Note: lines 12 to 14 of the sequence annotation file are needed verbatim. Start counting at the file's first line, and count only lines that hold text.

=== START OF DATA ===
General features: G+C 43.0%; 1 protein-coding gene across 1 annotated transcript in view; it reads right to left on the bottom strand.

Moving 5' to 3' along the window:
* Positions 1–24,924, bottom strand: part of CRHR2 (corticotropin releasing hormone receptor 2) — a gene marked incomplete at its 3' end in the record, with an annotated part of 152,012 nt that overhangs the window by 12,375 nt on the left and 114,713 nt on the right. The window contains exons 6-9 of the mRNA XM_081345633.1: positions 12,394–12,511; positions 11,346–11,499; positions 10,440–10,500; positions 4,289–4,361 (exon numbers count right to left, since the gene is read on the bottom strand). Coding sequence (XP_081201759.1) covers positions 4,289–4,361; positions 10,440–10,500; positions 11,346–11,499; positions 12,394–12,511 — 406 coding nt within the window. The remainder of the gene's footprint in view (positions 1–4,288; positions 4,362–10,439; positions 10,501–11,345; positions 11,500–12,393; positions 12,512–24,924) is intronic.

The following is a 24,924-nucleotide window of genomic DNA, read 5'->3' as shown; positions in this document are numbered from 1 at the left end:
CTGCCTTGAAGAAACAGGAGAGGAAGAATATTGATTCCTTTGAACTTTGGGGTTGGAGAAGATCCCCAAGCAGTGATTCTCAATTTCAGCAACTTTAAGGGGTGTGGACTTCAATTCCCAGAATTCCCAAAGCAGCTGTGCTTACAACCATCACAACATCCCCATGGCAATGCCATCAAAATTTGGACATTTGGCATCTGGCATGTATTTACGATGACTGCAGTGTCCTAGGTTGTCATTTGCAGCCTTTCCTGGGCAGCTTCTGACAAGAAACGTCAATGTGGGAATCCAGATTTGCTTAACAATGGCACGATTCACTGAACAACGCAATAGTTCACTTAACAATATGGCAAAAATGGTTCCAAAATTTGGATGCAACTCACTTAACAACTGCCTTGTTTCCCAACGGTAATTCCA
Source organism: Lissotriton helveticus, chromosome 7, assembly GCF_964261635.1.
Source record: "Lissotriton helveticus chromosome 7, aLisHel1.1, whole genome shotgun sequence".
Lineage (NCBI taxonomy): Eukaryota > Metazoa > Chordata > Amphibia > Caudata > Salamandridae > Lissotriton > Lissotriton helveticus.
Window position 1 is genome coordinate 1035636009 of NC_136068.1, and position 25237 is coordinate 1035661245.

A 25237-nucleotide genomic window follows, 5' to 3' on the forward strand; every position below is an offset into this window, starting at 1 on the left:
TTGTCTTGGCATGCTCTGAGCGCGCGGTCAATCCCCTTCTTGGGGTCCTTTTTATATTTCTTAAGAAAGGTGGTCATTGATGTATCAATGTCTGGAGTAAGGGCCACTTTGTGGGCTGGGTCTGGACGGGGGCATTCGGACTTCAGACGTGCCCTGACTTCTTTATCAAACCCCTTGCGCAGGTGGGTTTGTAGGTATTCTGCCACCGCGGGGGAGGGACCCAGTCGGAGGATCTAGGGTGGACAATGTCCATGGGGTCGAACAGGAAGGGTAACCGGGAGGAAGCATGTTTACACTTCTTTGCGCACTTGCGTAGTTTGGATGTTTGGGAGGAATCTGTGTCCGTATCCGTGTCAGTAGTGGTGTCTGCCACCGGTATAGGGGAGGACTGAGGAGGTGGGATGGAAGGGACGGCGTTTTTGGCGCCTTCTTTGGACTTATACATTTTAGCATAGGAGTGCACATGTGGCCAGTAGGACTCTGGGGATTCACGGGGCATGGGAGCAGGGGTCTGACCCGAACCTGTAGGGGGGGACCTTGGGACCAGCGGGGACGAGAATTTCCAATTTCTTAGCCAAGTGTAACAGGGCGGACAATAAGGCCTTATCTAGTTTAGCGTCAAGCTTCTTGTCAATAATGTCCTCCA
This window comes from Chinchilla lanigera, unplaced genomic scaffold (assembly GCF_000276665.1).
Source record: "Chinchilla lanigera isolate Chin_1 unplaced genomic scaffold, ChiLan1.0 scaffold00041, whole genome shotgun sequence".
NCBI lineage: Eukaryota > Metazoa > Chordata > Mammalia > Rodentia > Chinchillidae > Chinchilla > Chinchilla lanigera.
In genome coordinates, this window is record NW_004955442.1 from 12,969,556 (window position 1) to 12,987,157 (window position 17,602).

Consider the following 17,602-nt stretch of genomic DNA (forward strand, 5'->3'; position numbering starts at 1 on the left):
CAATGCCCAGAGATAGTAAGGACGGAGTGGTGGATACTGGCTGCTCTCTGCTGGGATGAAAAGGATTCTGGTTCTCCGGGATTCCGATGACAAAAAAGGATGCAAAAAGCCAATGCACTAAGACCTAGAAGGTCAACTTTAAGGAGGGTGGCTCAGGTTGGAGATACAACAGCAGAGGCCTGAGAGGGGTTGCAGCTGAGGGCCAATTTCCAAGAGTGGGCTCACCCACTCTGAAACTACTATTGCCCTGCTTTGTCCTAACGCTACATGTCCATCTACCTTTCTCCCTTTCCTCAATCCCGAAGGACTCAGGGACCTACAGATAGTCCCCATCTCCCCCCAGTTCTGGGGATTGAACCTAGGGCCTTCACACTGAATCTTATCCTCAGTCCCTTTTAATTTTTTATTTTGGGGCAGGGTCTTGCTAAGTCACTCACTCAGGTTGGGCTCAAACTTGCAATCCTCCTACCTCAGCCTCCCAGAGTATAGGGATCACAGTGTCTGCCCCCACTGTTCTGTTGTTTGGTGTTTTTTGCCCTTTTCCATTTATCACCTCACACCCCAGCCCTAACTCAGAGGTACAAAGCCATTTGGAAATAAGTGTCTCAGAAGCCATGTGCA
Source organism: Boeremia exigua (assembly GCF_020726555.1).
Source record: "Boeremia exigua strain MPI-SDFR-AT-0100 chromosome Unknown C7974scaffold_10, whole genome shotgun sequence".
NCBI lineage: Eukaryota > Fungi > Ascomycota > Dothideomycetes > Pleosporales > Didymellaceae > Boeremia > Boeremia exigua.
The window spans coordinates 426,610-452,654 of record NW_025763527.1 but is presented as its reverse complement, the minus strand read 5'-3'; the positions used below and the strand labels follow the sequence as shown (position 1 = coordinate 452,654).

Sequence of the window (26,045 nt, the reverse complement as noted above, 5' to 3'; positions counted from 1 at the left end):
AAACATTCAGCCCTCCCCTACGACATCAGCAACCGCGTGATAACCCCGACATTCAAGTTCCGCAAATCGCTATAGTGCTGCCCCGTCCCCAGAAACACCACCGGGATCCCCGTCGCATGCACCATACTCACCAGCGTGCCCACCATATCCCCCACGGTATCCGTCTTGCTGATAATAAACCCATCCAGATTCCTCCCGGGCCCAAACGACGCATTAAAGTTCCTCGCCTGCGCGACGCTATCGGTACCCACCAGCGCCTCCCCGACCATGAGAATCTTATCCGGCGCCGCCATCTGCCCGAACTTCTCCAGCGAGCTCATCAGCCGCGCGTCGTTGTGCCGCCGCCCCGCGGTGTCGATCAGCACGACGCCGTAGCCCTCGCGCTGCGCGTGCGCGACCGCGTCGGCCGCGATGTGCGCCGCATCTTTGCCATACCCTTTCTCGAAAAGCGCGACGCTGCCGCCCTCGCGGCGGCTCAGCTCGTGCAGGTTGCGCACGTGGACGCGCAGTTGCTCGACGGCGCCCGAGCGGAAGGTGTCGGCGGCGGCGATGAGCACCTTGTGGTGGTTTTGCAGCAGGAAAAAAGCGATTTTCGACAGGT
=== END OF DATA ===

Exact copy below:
This window comes from Chinchilla lanigera, unplaced genomic scaffold (assembly GCF_000276665.1).
Source record: "Chinchilla lanigera isolate Chin_1 unplaced genomic scaffold, ChiLan1.0 scaffold00041, whole genome shotgun sequence".
NCBI lineage: Eukaryota > Metazoa > Chordata > Mammalia > Rodentia > Chinchillidae > Chinchilla > Chinchilla lanigera.